We ate sushi for dinner that night before turning up at Katja’s friend’s apartment for a “pre-party.” Having a few beers or glasses of wine with friends before leaving for the bar or club is common, even imperative, with the cost of alcohol in Norway being so high due to heavy taxes. I laughed the entire time we were there – here are some snapshots of the people I met, though I couldn’t possibly do them justice. There was Maria, our host, beautiful and riotously funny if very politically incorrect; Vidar, her unlikely but surprisingly well-matched boyfriend, nerdy and an advocate for Labour politics; Marius, an art student, who entertained us all by sticking Maria's novelty Star Wars chopsticks through his gauges; Christian, soft spoken and intelligent, interested in linguistics and chemistry; Kajsa, outspoken and animated, her personality fills a room. We talked about: making mistakes in other languages (and in the process teaching me everything NOT to say in Norweigan and Swedish, which actually wasn't too helpful), recounting embarrassing stories and fabricating alternate endings (ahem, Katja’s cameo in a Bollywood film), politics, stereotypes of Americans, and Norwegian culture. I learned a lot and laughed a lot, and after several hours we went to a nearby club called Blå.

The next morning, we caught a subway train to the entrance of the forest north of Oslo for a hike. The forest was a beautiful landscape of evergreen trees, bright yellow-green moss, and streams of clear dark teal water. We took a less trafficked trail, breathing in the cold damp fog as we ascended 700 meters to the Ullevålseter Lodge. It took just over an hour. Ullevålseter is a summer farm where hikers, cyclists, and skiers can rest and eat lunch. There were dogs and children everywhere, which seemed to illustrate two things to me: first, that rigorous physical exercise in nature is part of the Norwegian lifestyle; and second, that ir precisely the reason why the welfare system can work – the active lifestyle that is part of the culture means that the government can rely on a physically fit nation. Health care can be provided to all because in general the people of Norway are exceptionally fit. On the way down, we passed several lakes with surfaces as smooth and still as black glass. It was a wonderful end to the trip.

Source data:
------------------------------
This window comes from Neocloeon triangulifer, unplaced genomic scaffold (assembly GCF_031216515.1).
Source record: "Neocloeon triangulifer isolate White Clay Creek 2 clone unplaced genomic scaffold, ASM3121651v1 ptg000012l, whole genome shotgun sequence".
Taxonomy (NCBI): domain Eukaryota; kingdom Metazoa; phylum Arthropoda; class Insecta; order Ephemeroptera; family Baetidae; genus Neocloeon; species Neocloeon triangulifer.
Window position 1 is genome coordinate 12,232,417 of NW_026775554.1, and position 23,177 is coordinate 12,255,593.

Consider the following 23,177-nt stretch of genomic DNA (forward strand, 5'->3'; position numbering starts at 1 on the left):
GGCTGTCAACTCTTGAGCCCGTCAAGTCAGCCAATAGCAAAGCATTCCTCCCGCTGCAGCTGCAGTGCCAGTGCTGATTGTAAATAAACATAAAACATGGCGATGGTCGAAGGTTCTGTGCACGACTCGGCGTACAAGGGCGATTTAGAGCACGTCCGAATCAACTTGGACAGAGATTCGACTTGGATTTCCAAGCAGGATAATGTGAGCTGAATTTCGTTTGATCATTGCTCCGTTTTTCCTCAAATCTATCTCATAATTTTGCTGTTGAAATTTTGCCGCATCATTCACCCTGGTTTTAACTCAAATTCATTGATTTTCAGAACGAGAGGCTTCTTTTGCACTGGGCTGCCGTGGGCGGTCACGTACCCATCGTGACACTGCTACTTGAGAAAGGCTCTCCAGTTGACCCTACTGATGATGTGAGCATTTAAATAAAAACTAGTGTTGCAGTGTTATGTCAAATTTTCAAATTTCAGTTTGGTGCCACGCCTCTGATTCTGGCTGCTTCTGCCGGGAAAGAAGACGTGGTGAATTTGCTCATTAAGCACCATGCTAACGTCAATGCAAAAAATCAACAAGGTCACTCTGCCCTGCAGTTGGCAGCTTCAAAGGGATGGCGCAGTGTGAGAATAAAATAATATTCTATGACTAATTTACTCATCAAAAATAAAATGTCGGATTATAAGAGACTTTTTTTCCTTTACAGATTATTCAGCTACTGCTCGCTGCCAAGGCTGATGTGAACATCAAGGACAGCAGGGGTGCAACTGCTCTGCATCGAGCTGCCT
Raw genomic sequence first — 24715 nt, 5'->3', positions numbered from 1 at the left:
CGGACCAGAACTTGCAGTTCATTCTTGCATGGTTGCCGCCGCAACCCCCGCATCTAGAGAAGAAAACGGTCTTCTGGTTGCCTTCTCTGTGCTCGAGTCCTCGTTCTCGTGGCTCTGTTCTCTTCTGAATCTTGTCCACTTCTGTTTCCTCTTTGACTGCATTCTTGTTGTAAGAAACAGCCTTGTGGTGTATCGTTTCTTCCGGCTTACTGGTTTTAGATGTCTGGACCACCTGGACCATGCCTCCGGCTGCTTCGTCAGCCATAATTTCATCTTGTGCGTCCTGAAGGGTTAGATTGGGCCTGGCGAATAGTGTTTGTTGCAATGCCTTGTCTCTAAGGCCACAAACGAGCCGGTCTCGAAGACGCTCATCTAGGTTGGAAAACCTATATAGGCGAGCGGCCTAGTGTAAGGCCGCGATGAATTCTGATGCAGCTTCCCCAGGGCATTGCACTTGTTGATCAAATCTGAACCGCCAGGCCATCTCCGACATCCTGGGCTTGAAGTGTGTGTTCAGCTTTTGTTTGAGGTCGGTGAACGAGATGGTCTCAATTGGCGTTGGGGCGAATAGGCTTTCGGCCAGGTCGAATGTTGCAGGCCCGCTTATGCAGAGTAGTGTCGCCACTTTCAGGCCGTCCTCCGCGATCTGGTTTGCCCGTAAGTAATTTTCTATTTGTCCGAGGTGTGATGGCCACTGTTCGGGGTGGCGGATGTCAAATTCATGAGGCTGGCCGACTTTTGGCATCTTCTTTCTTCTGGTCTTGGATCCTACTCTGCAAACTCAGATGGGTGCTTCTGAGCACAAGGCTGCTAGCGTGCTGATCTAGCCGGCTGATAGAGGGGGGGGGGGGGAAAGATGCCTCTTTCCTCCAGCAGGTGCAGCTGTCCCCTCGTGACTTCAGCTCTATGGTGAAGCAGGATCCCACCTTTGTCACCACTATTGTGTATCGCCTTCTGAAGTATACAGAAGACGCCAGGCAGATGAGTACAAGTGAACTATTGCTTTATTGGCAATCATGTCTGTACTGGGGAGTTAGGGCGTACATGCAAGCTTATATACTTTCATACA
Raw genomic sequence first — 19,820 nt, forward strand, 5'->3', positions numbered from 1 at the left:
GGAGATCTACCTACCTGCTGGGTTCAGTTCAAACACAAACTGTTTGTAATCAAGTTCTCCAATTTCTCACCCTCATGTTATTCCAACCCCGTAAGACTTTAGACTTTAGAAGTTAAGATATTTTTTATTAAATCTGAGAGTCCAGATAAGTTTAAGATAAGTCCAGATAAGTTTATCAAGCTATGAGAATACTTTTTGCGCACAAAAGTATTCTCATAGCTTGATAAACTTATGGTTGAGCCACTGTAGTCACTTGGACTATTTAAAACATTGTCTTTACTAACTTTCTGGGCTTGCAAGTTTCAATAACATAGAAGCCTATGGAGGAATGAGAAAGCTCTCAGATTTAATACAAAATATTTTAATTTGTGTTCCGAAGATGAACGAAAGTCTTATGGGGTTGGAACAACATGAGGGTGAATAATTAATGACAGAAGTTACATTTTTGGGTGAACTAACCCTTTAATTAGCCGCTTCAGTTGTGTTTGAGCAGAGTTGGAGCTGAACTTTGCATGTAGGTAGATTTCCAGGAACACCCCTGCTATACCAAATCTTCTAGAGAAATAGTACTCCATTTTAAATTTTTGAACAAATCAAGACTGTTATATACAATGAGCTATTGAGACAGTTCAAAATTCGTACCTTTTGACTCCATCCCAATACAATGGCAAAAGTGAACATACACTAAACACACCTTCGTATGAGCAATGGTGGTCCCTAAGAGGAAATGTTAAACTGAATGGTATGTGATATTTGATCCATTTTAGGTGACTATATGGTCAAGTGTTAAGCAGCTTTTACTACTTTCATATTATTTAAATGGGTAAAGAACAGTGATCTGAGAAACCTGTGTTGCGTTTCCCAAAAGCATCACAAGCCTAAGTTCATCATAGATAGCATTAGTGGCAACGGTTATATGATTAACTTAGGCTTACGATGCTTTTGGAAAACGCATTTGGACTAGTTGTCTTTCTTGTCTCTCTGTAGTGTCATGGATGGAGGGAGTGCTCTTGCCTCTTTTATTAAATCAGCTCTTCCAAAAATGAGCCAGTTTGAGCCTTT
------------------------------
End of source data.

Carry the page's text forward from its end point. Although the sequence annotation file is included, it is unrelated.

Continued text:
Curry Night & Flea Market, east London

At the risk of sounding like my professor (no offense, Anthony!), the cultural significance of a curry night in England cannot be over exaggerated. In the last two months, I have noticed that Indian cuisine is at least as prevalent in London as British cuisine. I first experienced curry on the plane from America - I was served chicken curry on a British Airways flight, and I wasn't quite prepared for it. To be honest, I had never been properly introduced to Indian food.

When CAPA offered a free "curry night" in east London, I was curious. Not one to turn down a free meal, I signed up tout de suite. Fifty or so students turned up at SHERAZ Bangla Lounge on Brick LaneBefore the meal began our professor, Dr. Gristwood, gave us an introduction to the food, the restaurant, and the area. 

I would have expected Britain's national dish to be a hearty meal of roast beef and yorkshire puddings, or maybe some salty fish and chips wrapped in newspaper. But no, according to former foreign secretary Robin Cooke (and popular opinion) chicken tikka masala is "Britain's true national dish."